The company’s Facebook profile is key to building a dialogue with followers. ‘Whereas a website is a glossy brochure, the Facebook page offers a behind-the-scenes look at what we do,’ adds creative director James Burke.
The 365 project on its Facebook page documents a year in the life of the acrylicize team, who upload a photo each day that shows what they’re doing. At the end of last year, they created a montage.
Social media is also the inspiration behind the company’s unusual recruitment process set to launch in March. Applicants will go on a ‘treasure hunt’ to find the secret location of the job interview, following clues given out via Twitter, acrylicize’s website and Facebook.
‘It’s a good way of marketing ourselves at the same time as getting the right person for the job,’ Burke says.
Rallying the troops
James Ohene-Djan, founder of video network site WinkBall, explains that the launch of a campaign last year helped demonstrate the impact video messaging could have. Faces for the Forces was set up by the company to collect messages of goodwill for the troops in Afghanistan. WinkBall’s own team of reporters captured the public’s festive spirit.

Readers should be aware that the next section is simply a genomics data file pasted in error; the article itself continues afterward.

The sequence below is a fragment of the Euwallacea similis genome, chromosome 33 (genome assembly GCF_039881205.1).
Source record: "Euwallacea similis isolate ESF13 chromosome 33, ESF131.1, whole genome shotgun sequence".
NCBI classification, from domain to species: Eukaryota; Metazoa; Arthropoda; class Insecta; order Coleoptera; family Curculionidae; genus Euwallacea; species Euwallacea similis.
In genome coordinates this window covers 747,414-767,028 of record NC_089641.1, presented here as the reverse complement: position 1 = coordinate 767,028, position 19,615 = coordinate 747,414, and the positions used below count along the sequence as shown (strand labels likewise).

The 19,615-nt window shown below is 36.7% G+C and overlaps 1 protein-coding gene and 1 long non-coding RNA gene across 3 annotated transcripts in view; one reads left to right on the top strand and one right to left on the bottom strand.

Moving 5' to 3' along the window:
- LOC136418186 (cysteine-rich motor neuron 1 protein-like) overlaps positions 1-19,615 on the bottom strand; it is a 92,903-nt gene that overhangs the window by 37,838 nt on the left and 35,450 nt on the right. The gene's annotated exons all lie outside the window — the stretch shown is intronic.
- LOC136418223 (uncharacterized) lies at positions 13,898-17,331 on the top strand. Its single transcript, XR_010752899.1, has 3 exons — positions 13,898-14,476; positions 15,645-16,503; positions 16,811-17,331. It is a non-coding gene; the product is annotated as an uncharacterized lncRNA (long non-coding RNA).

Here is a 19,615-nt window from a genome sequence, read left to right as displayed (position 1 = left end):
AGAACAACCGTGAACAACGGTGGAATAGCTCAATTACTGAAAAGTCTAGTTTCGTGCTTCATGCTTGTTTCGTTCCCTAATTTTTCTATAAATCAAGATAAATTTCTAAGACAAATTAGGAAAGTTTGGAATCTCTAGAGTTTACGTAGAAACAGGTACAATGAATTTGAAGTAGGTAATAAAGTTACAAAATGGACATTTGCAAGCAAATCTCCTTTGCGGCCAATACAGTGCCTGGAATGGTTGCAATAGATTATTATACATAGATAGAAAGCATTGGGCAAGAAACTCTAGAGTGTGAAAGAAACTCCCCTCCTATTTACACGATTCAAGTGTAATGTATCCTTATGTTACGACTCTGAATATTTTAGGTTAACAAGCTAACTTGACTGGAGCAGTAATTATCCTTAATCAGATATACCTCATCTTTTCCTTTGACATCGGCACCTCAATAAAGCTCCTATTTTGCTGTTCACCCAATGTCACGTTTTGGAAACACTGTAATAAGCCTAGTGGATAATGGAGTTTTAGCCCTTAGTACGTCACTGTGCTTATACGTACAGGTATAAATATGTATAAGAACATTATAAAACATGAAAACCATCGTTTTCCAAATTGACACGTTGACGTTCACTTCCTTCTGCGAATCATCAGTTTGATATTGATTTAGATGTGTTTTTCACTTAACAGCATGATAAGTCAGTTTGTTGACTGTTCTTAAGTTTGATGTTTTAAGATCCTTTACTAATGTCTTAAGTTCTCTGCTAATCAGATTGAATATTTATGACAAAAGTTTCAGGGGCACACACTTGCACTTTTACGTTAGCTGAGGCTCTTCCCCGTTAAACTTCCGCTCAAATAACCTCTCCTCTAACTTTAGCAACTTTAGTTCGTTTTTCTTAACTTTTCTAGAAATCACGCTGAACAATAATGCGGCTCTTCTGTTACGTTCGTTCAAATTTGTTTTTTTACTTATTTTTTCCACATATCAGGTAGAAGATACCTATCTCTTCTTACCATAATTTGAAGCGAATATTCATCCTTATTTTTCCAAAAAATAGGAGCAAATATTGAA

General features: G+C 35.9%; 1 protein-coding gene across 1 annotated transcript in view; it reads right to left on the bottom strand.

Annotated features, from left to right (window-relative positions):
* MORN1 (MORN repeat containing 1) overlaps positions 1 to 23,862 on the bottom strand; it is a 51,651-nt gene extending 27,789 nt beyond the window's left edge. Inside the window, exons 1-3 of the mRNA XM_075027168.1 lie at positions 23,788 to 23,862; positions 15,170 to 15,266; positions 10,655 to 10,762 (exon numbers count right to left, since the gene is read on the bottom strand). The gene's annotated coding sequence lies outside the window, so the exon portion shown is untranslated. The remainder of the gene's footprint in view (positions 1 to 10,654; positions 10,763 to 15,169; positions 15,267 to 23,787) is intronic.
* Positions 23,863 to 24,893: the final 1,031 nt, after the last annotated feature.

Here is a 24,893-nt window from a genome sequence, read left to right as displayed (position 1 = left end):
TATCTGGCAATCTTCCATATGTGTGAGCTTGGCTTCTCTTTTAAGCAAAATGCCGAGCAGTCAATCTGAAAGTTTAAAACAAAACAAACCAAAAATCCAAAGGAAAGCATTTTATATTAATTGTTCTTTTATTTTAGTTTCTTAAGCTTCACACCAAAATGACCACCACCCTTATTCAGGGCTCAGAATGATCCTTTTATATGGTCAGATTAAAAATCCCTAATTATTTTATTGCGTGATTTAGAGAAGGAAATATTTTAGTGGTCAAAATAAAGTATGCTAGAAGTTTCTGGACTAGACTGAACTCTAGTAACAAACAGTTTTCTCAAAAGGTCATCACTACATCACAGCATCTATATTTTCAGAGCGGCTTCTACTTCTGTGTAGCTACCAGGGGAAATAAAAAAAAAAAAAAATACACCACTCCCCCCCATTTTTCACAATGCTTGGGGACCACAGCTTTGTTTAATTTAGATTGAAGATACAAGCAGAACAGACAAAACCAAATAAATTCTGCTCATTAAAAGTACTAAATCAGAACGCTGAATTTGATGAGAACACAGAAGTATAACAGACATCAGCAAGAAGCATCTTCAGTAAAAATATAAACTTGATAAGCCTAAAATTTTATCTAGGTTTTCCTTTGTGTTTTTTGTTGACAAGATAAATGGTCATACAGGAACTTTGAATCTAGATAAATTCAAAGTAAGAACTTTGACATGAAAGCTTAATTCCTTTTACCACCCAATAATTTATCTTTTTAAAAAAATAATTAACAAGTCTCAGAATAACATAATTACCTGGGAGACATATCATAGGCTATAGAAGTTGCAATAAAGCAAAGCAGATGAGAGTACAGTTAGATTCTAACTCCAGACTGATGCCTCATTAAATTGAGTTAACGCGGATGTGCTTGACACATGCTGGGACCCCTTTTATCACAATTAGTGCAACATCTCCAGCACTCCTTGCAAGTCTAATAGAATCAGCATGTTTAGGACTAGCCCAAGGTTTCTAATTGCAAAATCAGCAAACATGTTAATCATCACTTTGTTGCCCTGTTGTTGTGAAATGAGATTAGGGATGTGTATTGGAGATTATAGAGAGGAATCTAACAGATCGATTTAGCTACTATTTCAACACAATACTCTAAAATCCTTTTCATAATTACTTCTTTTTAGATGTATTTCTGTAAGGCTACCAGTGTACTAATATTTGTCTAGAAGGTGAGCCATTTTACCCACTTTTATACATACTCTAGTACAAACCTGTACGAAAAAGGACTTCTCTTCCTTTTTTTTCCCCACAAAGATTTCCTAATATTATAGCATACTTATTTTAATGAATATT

When word of the campaign reached government officials, video messages from David Cameron, Nick Clegg and Ed Miliband were soon uploaded. Other celebrities were quick to join the cause, including Dawn French, Pixie Lott, Gary Lineker and Bruce Forsyth.
Ohene-Djan believes the movement galvanised the public and, by the end of the campaign, over 450,000 videos for the troops had been collected.
‘From Faces for the Forces alone we received one million views to the website. What we also saw was a lot of return views. People leave a message and then want to see what other people have said,’ he explains.
Dressing a group of people as sheep and sending them into Newcastle city centre along with real sheep may seem like a publicity stunt too far but for online glasses retailer, Glasses Direct, it was perfect. The stunt conveyed the message that customers were being ‘fleeced’ by the high price of glasses on the high street.
The group even stormed a Specsavers store where they handed out flyers about ‘specspensive’ frames, directing consumers to the Glasses Direct website and throwing in a discount for customers from Newcastle.
Comparison website Top10.com uses online viral marketing to create a stir and build its brand. Alex Buttle, founder and marketing director, believes that social media is a powerful way of accessing communities. The company has over 10,000 followers across Twitter and Facebook – more than many of its competitors.
Its ‘12 Phones of Xmas’ campaign saw Top10.com give away a handset every day over a 12-day period in the run-up to Christmas in conjunction with Orange. Participants could enter by posting a message on Twitter essentially promoting the competition.
An average of 415 entries each day amounted to a total of nearly 5,000 tweets over the course of the giveaway.